I would suggest that following recent top-down healthcare reforms it is only a matter of time before a formal proposal on GP visits is made – the Tory idea on restricting the number of visits is just to test the water. Universalism has not been defended but is a sound principle. It is more straightforward, we all contribute (even those on out-of-work benefits pay VAT) and we all benefit. The bureaucracy of means-testing is avoided. The case for the better-off benefiting is clear, we are all part of the community and the costs can be recouped by looking at the tax paid by the better-off. In terms of GP visits this is another case where we can learn from the way the Germans do things – a mistake was made but they reconsidered it and put it right.

Photograph: Getty Images
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Geoffrey Howe dies, aged 88

Howe was Margaret Thatcher's longest serving Cabinet minister – and the man credited with precipitating her downfall.

The former Conservative chancellor Lord Howe, a key figure in the Thatcher government, has died of a suspected heart attack, his family has said. He was 88.

Geoffrey Howe was the longest-serving member of Margaret Thatcher's Cabinet, playing a key role in both her government and her downfall. Born in Port Talbot in 1926, he began his career as a lawyer, and was first elected to parliament in 1964, but lost his seat just 18 months later.

Returning as MP for Reigate in the Conservative election victory of 1970, he served in the government of Edward Heath, first as Solicitor General for England & Wales, then as a Minister of State for Trade. When Margaret Thatcher became opposition leader in 1975, she named Howe as her shadow chancellor.

He retained this brief when the party returned to government in 1979. In the controversial budget of 1981, he outlined a radical monetarist programme, abandoning then-mainstream economic thinking by attempting to rapidly tackle the deficit at a time of recession and unemployment. Following the 1983 election, he was appointed as foreign secretary, in which post he negotiated the return of Hong Kong to China.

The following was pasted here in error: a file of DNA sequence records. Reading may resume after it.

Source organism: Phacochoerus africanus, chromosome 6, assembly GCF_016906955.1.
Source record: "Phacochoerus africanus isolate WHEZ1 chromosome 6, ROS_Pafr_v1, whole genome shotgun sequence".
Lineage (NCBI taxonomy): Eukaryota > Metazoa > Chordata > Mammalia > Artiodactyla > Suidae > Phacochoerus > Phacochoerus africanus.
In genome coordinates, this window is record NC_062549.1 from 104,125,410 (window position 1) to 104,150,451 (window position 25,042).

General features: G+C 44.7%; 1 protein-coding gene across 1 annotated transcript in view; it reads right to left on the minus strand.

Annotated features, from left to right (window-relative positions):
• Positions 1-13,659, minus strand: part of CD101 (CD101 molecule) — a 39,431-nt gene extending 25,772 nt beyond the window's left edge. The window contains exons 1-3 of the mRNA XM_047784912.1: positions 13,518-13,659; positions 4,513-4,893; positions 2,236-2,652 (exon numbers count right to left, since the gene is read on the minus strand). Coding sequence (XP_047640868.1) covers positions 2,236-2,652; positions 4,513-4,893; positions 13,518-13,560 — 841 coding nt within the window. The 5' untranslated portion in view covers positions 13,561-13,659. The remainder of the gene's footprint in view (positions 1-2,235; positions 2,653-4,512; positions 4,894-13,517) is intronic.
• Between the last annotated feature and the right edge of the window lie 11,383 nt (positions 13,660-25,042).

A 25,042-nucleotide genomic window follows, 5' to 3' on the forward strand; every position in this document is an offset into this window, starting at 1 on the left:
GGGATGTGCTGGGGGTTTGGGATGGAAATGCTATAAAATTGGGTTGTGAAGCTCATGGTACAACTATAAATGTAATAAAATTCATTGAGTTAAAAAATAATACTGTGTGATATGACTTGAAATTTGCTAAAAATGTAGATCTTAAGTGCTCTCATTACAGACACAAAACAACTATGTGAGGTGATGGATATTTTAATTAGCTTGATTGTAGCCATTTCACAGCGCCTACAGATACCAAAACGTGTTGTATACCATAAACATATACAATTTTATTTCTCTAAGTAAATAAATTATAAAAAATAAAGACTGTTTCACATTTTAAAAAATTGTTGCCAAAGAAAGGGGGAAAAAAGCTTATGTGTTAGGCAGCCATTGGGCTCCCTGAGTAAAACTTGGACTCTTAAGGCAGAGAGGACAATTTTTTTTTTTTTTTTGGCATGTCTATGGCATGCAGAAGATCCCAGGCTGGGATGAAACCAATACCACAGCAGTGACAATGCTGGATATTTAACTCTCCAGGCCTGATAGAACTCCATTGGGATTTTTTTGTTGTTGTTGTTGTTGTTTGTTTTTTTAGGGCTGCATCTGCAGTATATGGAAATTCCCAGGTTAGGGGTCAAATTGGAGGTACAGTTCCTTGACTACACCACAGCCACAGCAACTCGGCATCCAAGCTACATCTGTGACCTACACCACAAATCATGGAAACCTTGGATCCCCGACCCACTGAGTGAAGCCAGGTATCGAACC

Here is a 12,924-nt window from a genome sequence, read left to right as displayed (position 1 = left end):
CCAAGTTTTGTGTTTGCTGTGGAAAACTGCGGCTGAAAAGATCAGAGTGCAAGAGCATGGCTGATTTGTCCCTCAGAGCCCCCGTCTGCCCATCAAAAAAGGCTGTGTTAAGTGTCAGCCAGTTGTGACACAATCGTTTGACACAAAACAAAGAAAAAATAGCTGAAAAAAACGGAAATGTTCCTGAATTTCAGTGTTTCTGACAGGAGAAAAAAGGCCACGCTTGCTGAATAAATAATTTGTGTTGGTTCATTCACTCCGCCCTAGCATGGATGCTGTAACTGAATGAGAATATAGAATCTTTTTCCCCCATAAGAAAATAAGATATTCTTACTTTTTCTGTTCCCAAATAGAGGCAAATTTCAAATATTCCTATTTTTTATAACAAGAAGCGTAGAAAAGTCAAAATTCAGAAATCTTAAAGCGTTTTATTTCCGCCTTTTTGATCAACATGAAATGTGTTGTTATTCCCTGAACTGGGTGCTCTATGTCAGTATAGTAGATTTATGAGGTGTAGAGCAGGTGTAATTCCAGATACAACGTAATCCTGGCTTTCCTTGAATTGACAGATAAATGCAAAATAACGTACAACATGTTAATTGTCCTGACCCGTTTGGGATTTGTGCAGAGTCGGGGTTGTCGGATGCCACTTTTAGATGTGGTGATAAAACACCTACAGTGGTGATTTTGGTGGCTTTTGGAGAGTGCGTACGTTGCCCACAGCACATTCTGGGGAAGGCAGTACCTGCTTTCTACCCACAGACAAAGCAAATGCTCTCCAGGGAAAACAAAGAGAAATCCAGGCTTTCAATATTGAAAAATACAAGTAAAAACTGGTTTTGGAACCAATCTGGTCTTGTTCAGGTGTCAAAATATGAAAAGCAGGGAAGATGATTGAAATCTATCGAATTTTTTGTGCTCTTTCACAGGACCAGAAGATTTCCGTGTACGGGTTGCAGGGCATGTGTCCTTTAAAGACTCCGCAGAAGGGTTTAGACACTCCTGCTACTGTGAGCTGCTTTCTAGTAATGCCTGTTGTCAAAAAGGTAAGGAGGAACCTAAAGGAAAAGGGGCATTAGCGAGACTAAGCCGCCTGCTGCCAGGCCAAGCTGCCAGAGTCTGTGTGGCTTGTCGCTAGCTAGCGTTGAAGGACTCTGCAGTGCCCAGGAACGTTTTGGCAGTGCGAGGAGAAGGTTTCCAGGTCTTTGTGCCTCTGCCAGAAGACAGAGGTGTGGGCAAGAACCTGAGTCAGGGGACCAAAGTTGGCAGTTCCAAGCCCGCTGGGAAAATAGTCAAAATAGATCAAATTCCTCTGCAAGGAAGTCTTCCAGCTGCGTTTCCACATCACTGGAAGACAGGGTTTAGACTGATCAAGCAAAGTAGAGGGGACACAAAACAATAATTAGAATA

In 1989, Thatcher demoted Howe to the position of leader of the house and deputy prime minister. And on 1 November 1990, following disagreements over Britain's relationship with Europe, he resigned from the Cabinet altogether. 

Twelve days later, in a powerful speech explaining his resignation, he attacked the prime minister's attitude to Brussels, and called on his former colleagues to "consider their own response to the tragic conflict of loyalties with which I have myself wrestled for perhaps too long".

Labour Chancellor Denis Healey once described an attack from Howe as "like being savaged by a dead sheep" - but his resignation speech is widely credited for triggering the process that led to Thatcher's downfall. Nine days later, her premiership was over.

Howe retired from the Commons in 1992, and was made a life peer as Baron Howe of Aberavon. He later said that his resignation speech "was not intended as a challenge, it was intended as a way of summarising the importance of Europe". 

Nonetheless, he added: "I am sure that, without [Thatcher's] resignation, we would not have won the 1992 election... If there had been a Labour government from 1992 onwards, New Labour would never have been born."

Jonn Elledge is the editor of the New Statesman's sister site CityMetric. He is on Twitter, far too much, as @JonnElledge.